Jargon Buster


Science communication

All the ways in which you can communicate about science.

Science communication (scicom) is not only about informing and teaching a specific target audience, it is also about the dialogue between science and society. Science communication comes in many forms and sizes, for example a lecture, debate or citizen science.



The product and reach of a scicom project.

Output answers the question: what did you make and how many people did you reach? Examples of products are a book, a podcast and an event. The reach of a product can for instance be determined by looking at the number of sales, streams and visitors.



The effect of a scicom project on its audience.

Outcome answers the question: did something change in the audience after they engaged with your project? The changes you are looking for are changes in the knowledge, attitude and/or behaviour of the audience. An example of an outcome is a better understanding of the scientific process after listening to a science podcast.



The long-term effects of science communication on society.

Impact answers the question: did something change in society? Changes in society usually only become visible over time. While outcome focuses on the effects within the target audience,  impact is about the effects on the entire society. An example of impact is more diversity and inclusion in science.


Impact measurement

A way to evaluate science communication.

Measuring impact gives you an answer to the question: who have I reached with my scicom project and what has changed in my target group as a result? Measuring impact is thus not about impact in its original sense (see “impact” above), but about the short-term impact of one scicom project. In order to assess impact, we measure the outputs and outcomes of a project.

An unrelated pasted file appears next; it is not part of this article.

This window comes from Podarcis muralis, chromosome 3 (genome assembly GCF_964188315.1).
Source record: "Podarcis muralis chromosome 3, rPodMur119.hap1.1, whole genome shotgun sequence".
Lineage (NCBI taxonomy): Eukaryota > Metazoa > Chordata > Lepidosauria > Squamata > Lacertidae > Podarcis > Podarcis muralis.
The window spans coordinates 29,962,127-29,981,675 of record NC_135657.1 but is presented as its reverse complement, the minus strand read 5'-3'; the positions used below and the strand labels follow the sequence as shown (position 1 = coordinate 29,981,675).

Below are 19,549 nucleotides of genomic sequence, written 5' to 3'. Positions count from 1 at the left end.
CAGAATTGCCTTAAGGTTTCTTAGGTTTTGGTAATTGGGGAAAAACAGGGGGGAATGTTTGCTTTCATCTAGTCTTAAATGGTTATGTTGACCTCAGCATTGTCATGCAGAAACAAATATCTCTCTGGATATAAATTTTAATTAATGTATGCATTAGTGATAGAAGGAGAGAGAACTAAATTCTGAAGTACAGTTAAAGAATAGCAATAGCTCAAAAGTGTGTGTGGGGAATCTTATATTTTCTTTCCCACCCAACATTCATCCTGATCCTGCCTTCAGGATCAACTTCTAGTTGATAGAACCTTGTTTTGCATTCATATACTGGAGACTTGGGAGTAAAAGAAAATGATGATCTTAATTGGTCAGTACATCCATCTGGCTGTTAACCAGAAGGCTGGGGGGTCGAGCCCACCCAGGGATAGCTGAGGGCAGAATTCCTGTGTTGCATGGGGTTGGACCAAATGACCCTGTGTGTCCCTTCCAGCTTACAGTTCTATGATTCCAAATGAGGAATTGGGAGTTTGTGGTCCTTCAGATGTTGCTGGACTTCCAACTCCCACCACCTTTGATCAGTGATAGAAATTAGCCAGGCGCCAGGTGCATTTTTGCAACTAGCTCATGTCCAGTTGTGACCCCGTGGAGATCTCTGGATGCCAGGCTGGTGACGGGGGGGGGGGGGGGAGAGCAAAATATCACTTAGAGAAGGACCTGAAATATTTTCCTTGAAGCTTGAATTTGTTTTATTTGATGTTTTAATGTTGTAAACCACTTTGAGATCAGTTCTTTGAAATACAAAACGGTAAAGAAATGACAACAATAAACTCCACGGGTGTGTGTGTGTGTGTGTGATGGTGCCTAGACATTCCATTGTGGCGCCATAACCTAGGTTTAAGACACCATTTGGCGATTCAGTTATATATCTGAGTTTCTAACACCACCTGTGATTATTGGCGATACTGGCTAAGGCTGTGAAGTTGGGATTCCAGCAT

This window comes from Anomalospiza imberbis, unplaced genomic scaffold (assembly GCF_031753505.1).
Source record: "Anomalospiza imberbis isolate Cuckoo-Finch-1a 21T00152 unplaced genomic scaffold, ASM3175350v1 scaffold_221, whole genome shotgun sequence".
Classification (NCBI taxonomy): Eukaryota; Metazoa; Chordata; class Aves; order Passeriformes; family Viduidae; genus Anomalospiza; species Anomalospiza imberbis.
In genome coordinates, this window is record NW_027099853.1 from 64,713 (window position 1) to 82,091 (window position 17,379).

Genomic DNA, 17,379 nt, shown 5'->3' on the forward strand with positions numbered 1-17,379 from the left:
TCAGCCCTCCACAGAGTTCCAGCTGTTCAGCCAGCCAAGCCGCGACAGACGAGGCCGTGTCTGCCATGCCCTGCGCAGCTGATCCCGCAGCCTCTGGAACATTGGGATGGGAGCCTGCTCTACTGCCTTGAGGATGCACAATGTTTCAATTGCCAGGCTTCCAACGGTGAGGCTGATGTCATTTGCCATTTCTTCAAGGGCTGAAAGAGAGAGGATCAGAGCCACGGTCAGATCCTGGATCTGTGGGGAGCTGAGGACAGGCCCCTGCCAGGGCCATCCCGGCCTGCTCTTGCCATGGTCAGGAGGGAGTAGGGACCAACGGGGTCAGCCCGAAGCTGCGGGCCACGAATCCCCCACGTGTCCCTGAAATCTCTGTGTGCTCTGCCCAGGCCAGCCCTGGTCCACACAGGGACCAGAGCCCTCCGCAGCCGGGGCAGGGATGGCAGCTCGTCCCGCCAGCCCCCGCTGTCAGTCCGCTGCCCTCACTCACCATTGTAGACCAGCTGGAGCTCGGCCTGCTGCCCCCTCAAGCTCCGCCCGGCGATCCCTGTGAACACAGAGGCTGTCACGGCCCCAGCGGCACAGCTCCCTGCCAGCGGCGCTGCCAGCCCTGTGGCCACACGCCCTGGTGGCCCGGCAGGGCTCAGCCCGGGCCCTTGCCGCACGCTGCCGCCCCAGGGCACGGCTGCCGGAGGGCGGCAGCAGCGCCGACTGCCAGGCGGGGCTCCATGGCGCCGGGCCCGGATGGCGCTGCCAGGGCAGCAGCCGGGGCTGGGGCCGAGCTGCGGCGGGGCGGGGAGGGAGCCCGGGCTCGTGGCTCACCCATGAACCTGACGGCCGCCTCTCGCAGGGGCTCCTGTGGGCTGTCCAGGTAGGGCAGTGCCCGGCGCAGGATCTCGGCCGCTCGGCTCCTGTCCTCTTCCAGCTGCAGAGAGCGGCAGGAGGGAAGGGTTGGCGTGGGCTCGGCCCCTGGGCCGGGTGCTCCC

Question bank

A set of questions to measure the impact of science communication.

Our question bank consists of four sections: demographics, science capital, emotional memory and an effect analysis.



Basic information about your target audience.

Demographics can for instance be about age, residence and schooling. Collecting this kind of information provides you insight into the kind of audience that you reached.


Science capital

The extent to which science has meaning to someone.

Science capital is about the knowledge, attitude, experiences and abilities that someone has when it comes to science. Science capital has an effect on how familiar science feels to someone and the extent to which they perceive science as a part of their lives.


Emotional memory

The extent to which an activity is being experienced as enjoyable and intense.

Emotions have a powerful effect on memory: the more enjoyable and intense our emotions are, the better an experience will be stored in our long-term memory. As such, measuring emotional memory provides insight into the possible long-term effects of a scicom project.


Effect analysis

A set of questions to assess the knowledge, attitude and behaviour of people.

These questions allow you to measure to which extent your scicom activity has contributed to the personal development of your audience. These possible effects are split up between knowledge (did the audience learn something?), attitude (does the audience think differently?) and behaviour (does the audience behave differently or do they have the intention to do so?